Archive for March, 1999

How to Fail in Business: The Top Ten on the Road to Ruin

Posted: March 29, 1999 by Chuck Matthews in Planning, Startup

Classic Cincinnati Post column from 1999

When it comes to succeeding in business, there are no magic answers to the timeless question, “How can I make my small business a success?” Sometimes, however, it is easier to see the error of our ways than to adhere to the best path.

The following list of interrelated common mistakes that business owners make aren’ necessarily show stoppers by themselves, but when taken together, can lead you on the road to ruin. See which ones you may have committed in your business and think of ways to turn them around to an advantage for your business.

1. Lack of overall strategic planning. It may be a trite saying, but it is stunningly accurate in its simplicity, “Failing to plan is planning to fail.” A plan doesn’ have to be long and sophisticated to be valuable. Rather, it needs to be grounded in actionable steps.


Building a Brand Identity

Posted: March 15, 1999 by Sutton Landry in Marketing, Planning, Startup

Classic Cincinnati Post column from 1999

Several years ago I had the pleasure of working with a client who, like many others throughout the years, was interested in opening a sandwich shop in Northern Kentucky.  Like most other prospective small business owners, he was short on capital and long on ideas.  But in this particular case, unlike most others, those ideas were shaped by experience  —  valuable experience gained from working for the best fast food franchises in America.

Because of my client’s experience  —  and an acceptable amount of  cash and  personal collateral  —  we were able to put together a business plan that led to an SBA guaranteed loan to launch the sandwich shop.  Shortly before the scheduled opening, I dropped in to see how the shop was shaping up.  At first, I walked right by it, because I was looking for something else.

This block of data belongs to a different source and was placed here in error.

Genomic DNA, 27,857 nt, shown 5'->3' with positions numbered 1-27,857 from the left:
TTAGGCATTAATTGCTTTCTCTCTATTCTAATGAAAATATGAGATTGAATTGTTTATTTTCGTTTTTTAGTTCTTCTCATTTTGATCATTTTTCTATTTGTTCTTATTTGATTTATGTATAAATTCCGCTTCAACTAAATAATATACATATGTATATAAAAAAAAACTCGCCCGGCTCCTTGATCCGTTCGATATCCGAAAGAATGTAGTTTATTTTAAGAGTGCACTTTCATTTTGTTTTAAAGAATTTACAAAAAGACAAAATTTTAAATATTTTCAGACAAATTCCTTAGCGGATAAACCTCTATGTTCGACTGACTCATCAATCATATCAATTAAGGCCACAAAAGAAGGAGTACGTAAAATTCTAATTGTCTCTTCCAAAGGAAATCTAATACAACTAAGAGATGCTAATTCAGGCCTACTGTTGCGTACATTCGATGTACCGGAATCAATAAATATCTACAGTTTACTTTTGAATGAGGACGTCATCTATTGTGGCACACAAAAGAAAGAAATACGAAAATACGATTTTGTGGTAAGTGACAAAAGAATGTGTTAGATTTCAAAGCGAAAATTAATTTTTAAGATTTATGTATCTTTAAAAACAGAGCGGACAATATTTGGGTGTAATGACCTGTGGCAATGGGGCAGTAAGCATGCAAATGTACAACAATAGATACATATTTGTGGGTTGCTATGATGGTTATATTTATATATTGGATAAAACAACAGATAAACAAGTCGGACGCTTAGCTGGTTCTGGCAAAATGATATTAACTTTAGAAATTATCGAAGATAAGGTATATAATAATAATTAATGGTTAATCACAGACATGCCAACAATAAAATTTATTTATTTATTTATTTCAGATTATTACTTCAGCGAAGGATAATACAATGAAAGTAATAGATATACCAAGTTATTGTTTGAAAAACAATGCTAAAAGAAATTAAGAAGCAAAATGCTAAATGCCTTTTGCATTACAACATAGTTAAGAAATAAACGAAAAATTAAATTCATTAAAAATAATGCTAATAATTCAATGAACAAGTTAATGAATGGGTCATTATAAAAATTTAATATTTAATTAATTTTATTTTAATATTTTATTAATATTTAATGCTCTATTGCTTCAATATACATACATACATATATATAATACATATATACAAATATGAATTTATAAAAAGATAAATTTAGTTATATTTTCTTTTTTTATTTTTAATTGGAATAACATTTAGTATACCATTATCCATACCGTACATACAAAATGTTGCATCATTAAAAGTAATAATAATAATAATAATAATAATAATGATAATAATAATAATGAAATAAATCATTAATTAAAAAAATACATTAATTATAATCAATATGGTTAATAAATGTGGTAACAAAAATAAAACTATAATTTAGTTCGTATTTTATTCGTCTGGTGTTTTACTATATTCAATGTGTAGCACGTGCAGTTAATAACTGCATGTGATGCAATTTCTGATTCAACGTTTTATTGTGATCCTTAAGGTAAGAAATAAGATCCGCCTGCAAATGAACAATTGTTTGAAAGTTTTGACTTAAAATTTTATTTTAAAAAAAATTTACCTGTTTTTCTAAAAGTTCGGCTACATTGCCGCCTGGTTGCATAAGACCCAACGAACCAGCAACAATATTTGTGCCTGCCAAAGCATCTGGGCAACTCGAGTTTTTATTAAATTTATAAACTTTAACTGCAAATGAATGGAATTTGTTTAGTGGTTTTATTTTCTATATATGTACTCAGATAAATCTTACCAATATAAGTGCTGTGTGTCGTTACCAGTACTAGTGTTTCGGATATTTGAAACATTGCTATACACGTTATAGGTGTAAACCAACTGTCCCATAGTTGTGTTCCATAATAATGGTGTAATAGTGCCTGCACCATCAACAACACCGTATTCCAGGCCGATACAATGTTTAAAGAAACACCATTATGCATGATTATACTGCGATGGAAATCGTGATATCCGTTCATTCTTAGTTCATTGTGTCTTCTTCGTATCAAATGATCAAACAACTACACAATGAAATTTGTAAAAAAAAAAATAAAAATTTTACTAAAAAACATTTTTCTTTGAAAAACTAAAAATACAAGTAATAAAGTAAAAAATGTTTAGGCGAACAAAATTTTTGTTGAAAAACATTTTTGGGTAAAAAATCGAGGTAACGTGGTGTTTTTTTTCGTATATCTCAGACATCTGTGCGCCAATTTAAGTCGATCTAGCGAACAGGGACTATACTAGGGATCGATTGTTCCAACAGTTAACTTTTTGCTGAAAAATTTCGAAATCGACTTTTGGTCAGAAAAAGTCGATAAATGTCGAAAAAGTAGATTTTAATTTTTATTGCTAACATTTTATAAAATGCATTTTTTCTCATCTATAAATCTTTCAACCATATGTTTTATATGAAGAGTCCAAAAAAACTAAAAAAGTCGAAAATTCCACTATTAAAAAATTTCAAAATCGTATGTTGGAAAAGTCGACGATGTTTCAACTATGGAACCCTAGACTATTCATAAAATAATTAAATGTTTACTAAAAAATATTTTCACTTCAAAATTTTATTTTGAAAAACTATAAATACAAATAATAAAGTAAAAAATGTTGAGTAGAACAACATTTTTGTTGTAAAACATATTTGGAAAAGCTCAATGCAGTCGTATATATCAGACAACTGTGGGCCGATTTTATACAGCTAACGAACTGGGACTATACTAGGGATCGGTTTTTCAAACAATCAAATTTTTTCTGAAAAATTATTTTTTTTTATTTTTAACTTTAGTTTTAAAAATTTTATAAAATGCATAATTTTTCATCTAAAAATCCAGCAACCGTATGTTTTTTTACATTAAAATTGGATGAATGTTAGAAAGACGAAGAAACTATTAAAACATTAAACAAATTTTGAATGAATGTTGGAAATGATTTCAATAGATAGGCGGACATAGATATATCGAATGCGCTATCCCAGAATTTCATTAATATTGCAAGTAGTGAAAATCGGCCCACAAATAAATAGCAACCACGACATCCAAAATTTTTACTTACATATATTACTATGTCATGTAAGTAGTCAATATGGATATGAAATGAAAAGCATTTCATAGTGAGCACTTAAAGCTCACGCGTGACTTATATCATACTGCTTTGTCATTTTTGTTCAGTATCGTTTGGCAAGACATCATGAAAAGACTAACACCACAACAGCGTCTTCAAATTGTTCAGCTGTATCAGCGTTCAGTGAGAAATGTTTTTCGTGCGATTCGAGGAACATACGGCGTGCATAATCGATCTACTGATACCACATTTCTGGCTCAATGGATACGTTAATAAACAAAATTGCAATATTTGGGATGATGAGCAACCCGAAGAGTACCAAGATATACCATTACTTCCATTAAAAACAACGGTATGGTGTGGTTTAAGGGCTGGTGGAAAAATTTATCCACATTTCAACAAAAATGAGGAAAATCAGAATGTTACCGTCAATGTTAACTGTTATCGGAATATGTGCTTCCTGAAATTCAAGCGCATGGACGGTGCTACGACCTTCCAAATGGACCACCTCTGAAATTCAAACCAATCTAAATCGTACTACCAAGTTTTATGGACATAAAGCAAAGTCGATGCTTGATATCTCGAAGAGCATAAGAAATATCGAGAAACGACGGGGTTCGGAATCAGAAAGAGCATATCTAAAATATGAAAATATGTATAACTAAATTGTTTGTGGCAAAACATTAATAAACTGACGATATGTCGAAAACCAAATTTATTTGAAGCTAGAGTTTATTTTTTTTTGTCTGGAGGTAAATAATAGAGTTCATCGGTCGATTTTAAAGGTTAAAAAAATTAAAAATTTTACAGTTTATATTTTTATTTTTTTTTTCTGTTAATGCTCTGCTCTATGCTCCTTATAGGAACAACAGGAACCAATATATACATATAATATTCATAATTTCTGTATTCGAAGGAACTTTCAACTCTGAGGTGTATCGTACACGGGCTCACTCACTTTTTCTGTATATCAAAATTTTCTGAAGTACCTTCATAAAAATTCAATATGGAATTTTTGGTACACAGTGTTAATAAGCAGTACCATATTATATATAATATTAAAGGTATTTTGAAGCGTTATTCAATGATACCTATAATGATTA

What I had expected to see was the typical mom and pop urban sandwich shop:  quaint, cute, and clearly a small business venture.  What I saw instead was what appeared to be a brand new chain or franchise food operation:  with a clever, yet descriptive name and first-class commercial graphics, signage, furnishings, fixtures, and menu boards.


Make Your Case – in 8 Minutes

Posted: March 8, 1999 by Bill Cunningham in Money, Startup

Classic Cincinnati Post column from 1999

You’ve done your homework and put a great business plan together. In five minutes, you will walk into the conference room and WOW the crowd with your presentation.

Have you done all the right things? Will the presentation work? How long will it take them to write you a check?  Here are some things you can do to get positive answers to those questions.

Your presentation needs to fit the audience needs. If this is a presentation at the Greater Cincinnati Venture Association’s monthly luncheon, you will have about 8 minutes to get your point across to the 100 people who are all there looking for great opportunities.

If you are presenting to a venture firm or investment banker, you may have a lot more time, but your first 8 minutes are critical. What can you say in 8 minutes? A lot!